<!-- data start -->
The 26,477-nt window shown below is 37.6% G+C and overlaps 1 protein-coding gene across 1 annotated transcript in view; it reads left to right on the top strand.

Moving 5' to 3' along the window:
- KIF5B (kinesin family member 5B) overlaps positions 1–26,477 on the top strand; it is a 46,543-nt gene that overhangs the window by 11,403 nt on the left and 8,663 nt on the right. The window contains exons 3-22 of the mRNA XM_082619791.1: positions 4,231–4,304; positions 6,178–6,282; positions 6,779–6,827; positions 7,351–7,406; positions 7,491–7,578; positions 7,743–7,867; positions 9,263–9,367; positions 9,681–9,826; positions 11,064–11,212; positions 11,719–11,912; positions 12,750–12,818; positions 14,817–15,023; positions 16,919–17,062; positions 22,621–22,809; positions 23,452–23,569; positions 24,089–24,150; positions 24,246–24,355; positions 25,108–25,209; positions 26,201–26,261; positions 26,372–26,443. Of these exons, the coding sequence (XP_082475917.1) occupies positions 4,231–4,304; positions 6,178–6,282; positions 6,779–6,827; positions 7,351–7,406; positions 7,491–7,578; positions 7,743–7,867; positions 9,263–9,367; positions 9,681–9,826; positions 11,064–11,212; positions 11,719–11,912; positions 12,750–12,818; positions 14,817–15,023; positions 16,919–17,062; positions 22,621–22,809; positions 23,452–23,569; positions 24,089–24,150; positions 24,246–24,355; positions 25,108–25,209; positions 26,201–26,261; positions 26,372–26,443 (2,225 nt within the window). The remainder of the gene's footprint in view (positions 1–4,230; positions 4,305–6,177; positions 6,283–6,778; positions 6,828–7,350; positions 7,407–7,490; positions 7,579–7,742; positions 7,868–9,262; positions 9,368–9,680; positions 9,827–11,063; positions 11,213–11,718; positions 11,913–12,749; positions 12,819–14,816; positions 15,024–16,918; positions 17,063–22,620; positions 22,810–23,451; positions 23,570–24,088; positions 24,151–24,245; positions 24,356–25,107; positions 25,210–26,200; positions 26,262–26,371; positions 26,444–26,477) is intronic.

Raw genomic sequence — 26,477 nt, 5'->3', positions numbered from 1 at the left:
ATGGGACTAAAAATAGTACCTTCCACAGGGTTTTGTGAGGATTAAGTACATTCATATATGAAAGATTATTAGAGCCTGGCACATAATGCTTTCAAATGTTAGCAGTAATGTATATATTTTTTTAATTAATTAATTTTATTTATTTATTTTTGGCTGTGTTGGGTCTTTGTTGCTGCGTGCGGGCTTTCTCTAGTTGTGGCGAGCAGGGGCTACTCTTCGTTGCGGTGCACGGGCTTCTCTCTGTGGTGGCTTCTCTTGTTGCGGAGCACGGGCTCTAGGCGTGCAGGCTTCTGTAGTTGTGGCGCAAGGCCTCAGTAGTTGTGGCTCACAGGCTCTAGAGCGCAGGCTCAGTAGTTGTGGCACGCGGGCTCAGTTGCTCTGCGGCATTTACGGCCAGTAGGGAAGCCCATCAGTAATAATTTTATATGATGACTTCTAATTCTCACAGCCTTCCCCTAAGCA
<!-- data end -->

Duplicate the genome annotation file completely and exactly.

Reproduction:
The 26,477-nt window shown below is 37.6% G+C and overlaps 1 protein-coding gene across 1 annotated transcript in view; it reads left to right on the top strand.

Moving 5' to 3' along the window:
- KIF5B (kinesin family member 5B) overlaps positions 1–26,477 on the top strand; it is a 46,543-nt gene that overhangs the window by 11,403 nt on the left and 8,663 nt on the right. The window contains exons 3-22 of the mRNA XM_082619791.1: positions 4,231–4,304; positions 6,178–6,282; positions 6,779–6,827; positions 7,351–7,406; positions 7,491–7,578; positions 7,743–7,867; positions 9,263–9,367; positions 9,681–9,826; positions 11,064–11,212; positions 11,719–11,912; positions 12,750–12,818; positions 14,817–15,023; positions 16,919–17,062; positions 22,621–22,809; positions 23,452–23,569; positions 24,089–24,150; positions 24,246–24,355; positions 25,108–25,209; positions 26,201–26,261; positions 26,372–26,443. Of these exons, the coding sequence (XP_082475917.1) occupies positions 4,231–4,304; positions 6,178–6,282; positions 6,779–6,827; positions 7,351–7,406; positions 7,491–7,578; positions 7,743–7,867; positions 9,263–9,367; positions 9,681–9,826; positions 11,064–11,212; positions 11,719–11,912; positions 12,750–12,818; positions 14,817–15,023; positions 16,919–17,062; positions 22,621–22,809; positions 23,452–23,569; positions 24,089–24,150; positions 24,246–24,355; positions 25,108–25,209; positions 26,201–26,261; positions 26,372–26,443 (2,225 nt within the window). The remainder of the gene's footprint in view (positions 1–4,230; positions 4,305–6,177; positions 6,283–6,778; positions 6,828–7,350; positions 7,407–7,490; positions 7,579–7,742; positions 7,868–9,262; positions 9,368–9,680; positions 9,827–11,063; positions 11,213–11,718; positions 11,913–12,749; positions 12,819–14,816; positions 15,024–16,918; positions 17,063–22,620; positions 22,810–23,451; positions 23,570–24,088; positions 24,151–24,245; positions 24,356–25,107; positions 25,210–26,200; positions 26,262–26,371; positions 26,444–26,477) is intronic.

Raw genomic sequence — 26,477 nt, 5'->3', positions numbered from 1 at the left:
ATGGGACTAAAAATAGTACCTTCCACAGGGTTTTGTGAGGATTAAGTACATTCATATATGAAAGATTATTAGAGCCTGGCACATAATGCTTTCAAATGTTAGCAGTAATGTATATATTTTTTTAATTAATTAATTTTATTTATTTATTTTTGGCTGTGTTGGGTCTTTGTTGCTGCGTGCGGGCTTTCTCTAGTTGTGGCGAGCAGGGGCTACTCTTCGTTGCGGTGCACGGGCTTCTCTCTGTGGTGGCTTCTCTTGTTGCGGAGCACGGGCTCTAGGCGTGCAGGCTTCTGTAGTTGTGGCGCAAGGCCTCAGTAGTTGTGGCTCACAGGCTCTAGAGCGCAGGCTCAGTAGTTGTGGCACGCGGGCTCAGTTGCTCTGCGGCATTTACGGCCAGTAGGGAAGCCCATCAGTAATAATTTTATATGATGACTTCTAATTCTCACAGCCTTCCCCTAAGCA